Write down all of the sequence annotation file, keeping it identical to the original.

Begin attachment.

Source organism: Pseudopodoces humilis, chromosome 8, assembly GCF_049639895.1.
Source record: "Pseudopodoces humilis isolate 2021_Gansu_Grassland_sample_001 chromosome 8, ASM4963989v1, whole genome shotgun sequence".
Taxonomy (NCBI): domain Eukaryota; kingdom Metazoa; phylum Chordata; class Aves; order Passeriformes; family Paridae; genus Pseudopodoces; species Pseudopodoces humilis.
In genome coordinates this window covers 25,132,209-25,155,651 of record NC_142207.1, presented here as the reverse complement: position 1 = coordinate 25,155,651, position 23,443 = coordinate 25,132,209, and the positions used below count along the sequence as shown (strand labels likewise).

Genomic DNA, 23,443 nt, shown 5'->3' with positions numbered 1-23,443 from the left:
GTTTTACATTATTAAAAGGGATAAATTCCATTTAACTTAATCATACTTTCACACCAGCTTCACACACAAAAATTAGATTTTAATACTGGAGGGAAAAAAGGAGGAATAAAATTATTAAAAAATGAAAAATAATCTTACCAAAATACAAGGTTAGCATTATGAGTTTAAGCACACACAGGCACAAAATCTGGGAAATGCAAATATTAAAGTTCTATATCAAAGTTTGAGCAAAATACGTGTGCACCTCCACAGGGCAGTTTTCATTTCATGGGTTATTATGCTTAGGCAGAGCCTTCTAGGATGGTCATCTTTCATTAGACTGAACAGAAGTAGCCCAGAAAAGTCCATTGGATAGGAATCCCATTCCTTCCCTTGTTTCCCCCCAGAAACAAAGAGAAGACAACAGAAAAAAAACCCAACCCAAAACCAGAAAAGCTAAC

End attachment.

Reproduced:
Source organism: Pseudopodoces humilis, chromosome 8, assembly GCF_049639895.1.
Source record: "Pseudopodoces humilis isolate 2021_Gansu_Grassland_sample_001 chromosome 8, ASM4963989v1, whole genome shotgun sequence".
Taxonomy (NCBI): domain Eukaryota; kingdom Metazoa; phylum Chordata; class Aves; order Passeriformes; family Paridae; genus Pseudopodoces; species Pseudopodoces humilis.
In genome coordinates this window covers 25,132,209-25,155,651 of record NC_142207.1, presented here as the reverse complement: position 1 = coordinate 25,155,651, position 23,443 = coordinate 25,132,209, and the positions used below count along the sequence as shown (strand labels likewise).

Genomic DNA, 23,443 nt, shown 5'->3' with positions numbered 1-23,443 from the left:
GTTTTACATTATTAAAAGGGATAAATTCCATTTAACTTAATCATACTTTCACACCAGCTTCACACACAAAAATTAGATTTTAATACTGGAGGGAAAAAAGGAGGAATAAAATTATTAAAAAATGAAAAATAATCTTACCAAAATACAAGGTTAGCATTATGAGTTTAAGCACACACAGGCACAAAATCTGGGAAATGCAAATATTAAAGTTCTATATCAAAGTTTGAGCAAAATACGTGTGCACCTCCACAGGGCAGTTTTCATTTCATGGGTTATTATGCTTAGGCAGAGCCTTCTAGGATGGTCATCTTTCATTAGACTGAACAGAAGTAGCCCAGAAAAGTCCATTGGATAGGAATCCCATTCCTTCCCTTGTTTCCCCCCAGAAACAAAGAGAAGACAACAGAAAAAAAACCCAACCCAAAACCAGAAAAGCTAAC